Trouble Setting Boundaries

Boundaries are non negotiable in healthy relationships yet we get into trouble setting boundaries when we make these three assumptions.

This week on the podcast I share the three main assumptions that give us trouble setting boundaries. These are three assumptions that I have made that got me into trouble setting boundaries each and every time. I am so excited for you to learn these assumptions. Why? Because I also give the counter tools so you can stop having trouble setting boundaries. 

Trouble Setting Boundaries Assumption Number One 

The first assumption we make is we assume the other person operates by the same set of values and guidelines as we do. We assume we know how they’ll respond. The challenge is, they’re not us. They don’t think like us. Further, when we make the assumption of how they will react based on how we would react, we have trouble setting boundaries. We may think we are doing something wrong. 

The tool to get around this boundary pitfall is to practice thinking the thought “not everyone thinks like me”. Truly. Instead of trying to figure out why people aren’t doing what you would be doing in their shoes or, trying to future cast the conversation. Remind yourself of this golden thought: Not everyone thinks like you. (and then open your mouth and clearly state your boundary.) 

trouble setting boundaries

Trouble Setting Boundaries Assumption Number Two

The second assumption is we think the other person will understand (and ultimately agree with) why we’re setting the boundary. Oooh this is a hard one warriors. We want them to understand and agree so bad, no? 

I offer many real life examples of where I and my clients make this assumption in this week’s podcast. Make sure to listen in as real life examples are so helpful. Begin to pay attention to where you are making this assumption in your relationships. Where are you talking and explaining and defending your boundary with the assumption that if you talk long enough, the other person will understand. That’s not the point. Other people don’t think like you so they may never see the need for you to have the boundary you have.

This counter tool here is to expect resistance and not engage. Notice where you want to go DEEP with your boundary. Choose to close your mouth. Expect them to resist. To think you’re wrong. Again, listen tot he podcast for specific examples of how this has shown up in my life as that will be helpful for you. If you want help setting your own boundaries, join the monthly membership or schedule a coaching session. We can knock it out.

Trouble Setting Boundaries Assumption Number Three 

The third boundary pitfall is we assume that once we say the boundary or guideline once, we’re done. We work up all this courage and say the boundary and then think: “ah well, that’s done. “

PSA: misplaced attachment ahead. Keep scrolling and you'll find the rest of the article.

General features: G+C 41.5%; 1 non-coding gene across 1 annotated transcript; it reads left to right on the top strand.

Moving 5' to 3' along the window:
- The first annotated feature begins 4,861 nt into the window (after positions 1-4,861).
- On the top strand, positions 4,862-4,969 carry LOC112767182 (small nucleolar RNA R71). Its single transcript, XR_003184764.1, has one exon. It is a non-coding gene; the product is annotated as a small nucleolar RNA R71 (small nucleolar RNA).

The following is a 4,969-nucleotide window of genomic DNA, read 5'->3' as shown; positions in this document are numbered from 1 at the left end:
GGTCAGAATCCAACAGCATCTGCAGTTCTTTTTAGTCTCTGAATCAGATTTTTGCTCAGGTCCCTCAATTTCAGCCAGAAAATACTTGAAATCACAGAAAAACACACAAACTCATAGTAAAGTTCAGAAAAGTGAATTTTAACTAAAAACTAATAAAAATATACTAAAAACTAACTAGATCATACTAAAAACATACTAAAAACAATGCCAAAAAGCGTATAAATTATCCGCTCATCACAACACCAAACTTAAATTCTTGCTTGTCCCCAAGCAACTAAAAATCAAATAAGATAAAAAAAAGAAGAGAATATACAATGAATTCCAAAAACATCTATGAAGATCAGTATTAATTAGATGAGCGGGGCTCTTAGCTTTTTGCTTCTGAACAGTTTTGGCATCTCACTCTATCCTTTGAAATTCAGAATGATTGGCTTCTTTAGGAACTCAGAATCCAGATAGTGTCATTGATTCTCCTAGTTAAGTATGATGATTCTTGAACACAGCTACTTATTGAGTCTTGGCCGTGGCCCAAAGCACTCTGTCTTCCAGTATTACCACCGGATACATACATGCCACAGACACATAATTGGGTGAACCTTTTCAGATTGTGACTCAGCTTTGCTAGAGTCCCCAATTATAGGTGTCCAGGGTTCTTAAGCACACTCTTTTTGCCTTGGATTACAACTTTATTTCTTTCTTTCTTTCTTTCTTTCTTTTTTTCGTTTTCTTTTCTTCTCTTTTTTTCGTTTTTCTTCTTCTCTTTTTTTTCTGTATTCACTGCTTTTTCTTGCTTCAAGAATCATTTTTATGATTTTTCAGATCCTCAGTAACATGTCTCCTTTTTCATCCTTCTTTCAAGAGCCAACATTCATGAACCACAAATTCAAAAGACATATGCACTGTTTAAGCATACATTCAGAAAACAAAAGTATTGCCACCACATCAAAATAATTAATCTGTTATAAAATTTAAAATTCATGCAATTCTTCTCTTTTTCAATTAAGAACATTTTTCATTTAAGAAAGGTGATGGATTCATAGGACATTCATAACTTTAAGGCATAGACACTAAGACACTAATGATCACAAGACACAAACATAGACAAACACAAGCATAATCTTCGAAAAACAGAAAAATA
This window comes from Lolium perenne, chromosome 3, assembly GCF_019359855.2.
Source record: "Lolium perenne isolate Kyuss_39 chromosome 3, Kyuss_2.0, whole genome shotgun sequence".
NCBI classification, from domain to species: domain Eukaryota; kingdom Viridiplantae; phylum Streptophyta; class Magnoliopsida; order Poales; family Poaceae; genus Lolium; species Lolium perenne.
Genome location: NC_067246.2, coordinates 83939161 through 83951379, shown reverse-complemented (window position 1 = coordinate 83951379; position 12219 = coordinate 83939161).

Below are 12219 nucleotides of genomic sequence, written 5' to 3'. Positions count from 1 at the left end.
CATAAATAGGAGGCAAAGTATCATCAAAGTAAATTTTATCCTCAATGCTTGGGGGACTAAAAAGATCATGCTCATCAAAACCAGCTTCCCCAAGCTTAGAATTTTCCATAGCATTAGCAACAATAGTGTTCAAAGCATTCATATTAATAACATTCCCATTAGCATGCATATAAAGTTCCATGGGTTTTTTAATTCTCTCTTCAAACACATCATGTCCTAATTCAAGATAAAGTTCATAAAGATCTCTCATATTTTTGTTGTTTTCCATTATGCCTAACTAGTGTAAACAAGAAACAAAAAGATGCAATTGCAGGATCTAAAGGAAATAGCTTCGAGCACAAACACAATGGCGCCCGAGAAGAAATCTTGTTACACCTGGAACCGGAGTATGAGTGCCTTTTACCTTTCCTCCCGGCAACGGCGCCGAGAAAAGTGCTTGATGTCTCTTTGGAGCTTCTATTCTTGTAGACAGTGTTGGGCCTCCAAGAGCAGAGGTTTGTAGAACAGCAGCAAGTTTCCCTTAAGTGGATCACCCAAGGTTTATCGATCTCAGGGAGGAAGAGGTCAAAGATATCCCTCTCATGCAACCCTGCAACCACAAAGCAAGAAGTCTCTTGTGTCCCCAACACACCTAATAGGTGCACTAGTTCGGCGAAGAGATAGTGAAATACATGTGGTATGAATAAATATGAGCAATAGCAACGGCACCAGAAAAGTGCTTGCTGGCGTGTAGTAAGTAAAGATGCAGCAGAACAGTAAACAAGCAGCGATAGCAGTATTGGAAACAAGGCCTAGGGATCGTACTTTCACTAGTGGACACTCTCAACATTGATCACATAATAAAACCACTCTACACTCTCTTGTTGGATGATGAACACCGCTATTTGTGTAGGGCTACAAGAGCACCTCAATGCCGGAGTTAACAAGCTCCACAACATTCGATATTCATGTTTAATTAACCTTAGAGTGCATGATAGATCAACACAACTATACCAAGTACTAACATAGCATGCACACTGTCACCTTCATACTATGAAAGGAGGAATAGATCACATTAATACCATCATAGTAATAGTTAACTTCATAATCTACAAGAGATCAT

Nope! The reverse is usually true. My guess is that a lot of your relationships are used to you having relaxed boundaries or even none at all. Thus, the first 1, 2, 10 times that you state a boundary, the other person won’t be used to you having guidelines for how to treat you. 

The counter tool for this boundary assumption is patience. Adopt a growth mindset. Remind yourself not everyone thinks like you. Expect the resistance. And then, practice patience. Restate your boundary. Expect that you will need to restate it numerous times. The longer you’ve been in relationships with someone, the more you’ll likely need to restate it. 

Do you see how wonderful this is? You don’t have to hate them or be irritated or annoyed by them to set a boundary. We don’t have to be angry to take an action or set a boundary in your life that serves you. You can love them and speak up for yourself.

Listen in to the Episode Here

If you got anything out of this post, you’ll want to listen to the episode because I give tons of real world examples to help you see where assumptions might be causing trouble setting boundaries for you too!

Support Mentioned

I consider myself a boundary expert – not only have I been formally trained in boundary setting and relationship coaching, I have lived this. I have had trouble setting boundaries.  In fact, I’ve set some of the hardest boundaries there are to set and have come out the other side stronger and in healthy relationships. So please keep emailing, listening to the podcast and reaching out for support. Healthy boundaries are a part of all healthy relationships. They’re wonderfully freeing once we refine our skill at setting them and yet they’re not things that were modeled when we were growing up.

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